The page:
If you have never read Peter Singer’s indispensable and highly influential article, “Famine, Affluence and Morality (1972),” I recommend taking the time to do so. And if you have read it, but only the original version, you may want to read the ‘Revised Edition,’ particularly the ‘Postscript.’ You will find it illuminating. This article is still essential reading, and, like a good movie, play, or work of art, worth revisiting again and again. You can find the Revised Edition with Postscript online HERE.
Until recently, I thought donations to charities should be made anonymously, that I should hide my giving, not let the left hand know what the right hand is doing. I thought that I should not announce or ‘advertise’ my giving, that this was ego-based, self-serving, less than altruistic. Even donation plaques in auditoriums bothered me: “This seat was donated by William A. & Susan R. Jones.” But I’ve changed my view on this. Continue reading
“Those of us who care at all may send a donation to one of the agencies trying to help: ten dollars, or fifty dollars, or perhaps even a hundred dollars. Any more would be a rare act of generosity by the standards of our society. Yet those of us fortunate enough to live in Western Europe, North America, Australia, or Japan regularly spend as much or more on holidays, new clothes, or presents for our children. If we cared about the lives and welfare of strangers in Africa as we do about our own welfare and that of our children, would we spend money on these nonessential items for ourselves instead of using it to save lives? Of course, we have lots of excuses for not sending money to Africa: we say that our contribution could only be a drop in the ocean, or that the agencies waste the money they receive, or that food handouts are no good—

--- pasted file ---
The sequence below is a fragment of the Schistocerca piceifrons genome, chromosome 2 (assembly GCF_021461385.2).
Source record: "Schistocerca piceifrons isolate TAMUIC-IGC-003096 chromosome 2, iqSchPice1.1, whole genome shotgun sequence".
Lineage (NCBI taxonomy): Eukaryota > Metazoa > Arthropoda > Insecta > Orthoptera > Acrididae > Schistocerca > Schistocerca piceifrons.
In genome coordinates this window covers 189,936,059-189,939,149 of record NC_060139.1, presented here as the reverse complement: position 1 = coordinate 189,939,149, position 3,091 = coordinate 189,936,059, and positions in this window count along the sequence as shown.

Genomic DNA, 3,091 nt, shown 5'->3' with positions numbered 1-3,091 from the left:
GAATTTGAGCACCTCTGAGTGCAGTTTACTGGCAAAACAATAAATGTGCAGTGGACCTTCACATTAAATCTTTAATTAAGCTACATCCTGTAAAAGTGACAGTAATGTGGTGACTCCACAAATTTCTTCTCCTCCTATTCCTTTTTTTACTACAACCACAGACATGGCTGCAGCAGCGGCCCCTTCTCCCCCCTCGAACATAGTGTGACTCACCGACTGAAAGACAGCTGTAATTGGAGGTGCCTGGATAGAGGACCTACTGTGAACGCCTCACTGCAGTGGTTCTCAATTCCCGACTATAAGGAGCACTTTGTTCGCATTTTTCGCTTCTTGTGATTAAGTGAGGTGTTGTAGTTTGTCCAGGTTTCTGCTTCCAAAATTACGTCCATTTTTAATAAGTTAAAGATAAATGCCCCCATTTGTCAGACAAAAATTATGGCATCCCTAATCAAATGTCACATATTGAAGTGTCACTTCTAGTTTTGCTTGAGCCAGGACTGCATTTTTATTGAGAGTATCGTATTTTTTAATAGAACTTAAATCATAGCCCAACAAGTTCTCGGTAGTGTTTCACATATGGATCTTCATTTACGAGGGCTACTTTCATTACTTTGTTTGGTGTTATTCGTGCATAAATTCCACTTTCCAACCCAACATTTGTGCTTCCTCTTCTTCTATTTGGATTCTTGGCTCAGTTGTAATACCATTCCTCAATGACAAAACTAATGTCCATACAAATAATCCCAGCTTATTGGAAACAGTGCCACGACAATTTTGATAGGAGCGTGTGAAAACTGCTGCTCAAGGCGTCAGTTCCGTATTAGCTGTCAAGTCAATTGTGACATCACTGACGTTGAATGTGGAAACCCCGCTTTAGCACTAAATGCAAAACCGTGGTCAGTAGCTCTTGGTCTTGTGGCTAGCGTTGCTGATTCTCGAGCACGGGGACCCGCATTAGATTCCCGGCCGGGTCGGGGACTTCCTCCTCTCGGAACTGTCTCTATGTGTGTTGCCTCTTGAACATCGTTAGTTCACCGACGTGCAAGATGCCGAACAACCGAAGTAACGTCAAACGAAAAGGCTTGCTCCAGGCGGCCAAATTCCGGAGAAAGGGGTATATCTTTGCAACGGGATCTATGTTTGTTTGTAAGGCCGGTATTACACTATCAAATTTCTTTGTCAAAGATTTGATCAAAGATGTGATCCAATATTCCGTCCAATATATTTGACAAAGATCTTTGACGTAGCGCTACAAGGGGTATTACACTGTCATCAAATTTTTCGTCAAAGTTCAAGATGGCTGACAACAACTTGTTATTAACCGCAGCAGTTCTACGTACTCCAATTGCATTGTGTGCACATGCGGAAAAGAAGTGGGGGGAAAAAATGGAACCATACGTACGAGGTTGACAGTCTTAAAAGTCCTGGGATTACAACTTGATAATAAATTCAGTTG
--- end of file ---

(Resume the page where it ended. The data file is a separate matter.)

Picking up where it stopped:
My contribution cannot end a famine, but it can save the lives of several people who might otherwise starve.
what is needed is development, or a social revolution, or population control. In our more honest moments, though, we recognize that these are excuses. Continue reading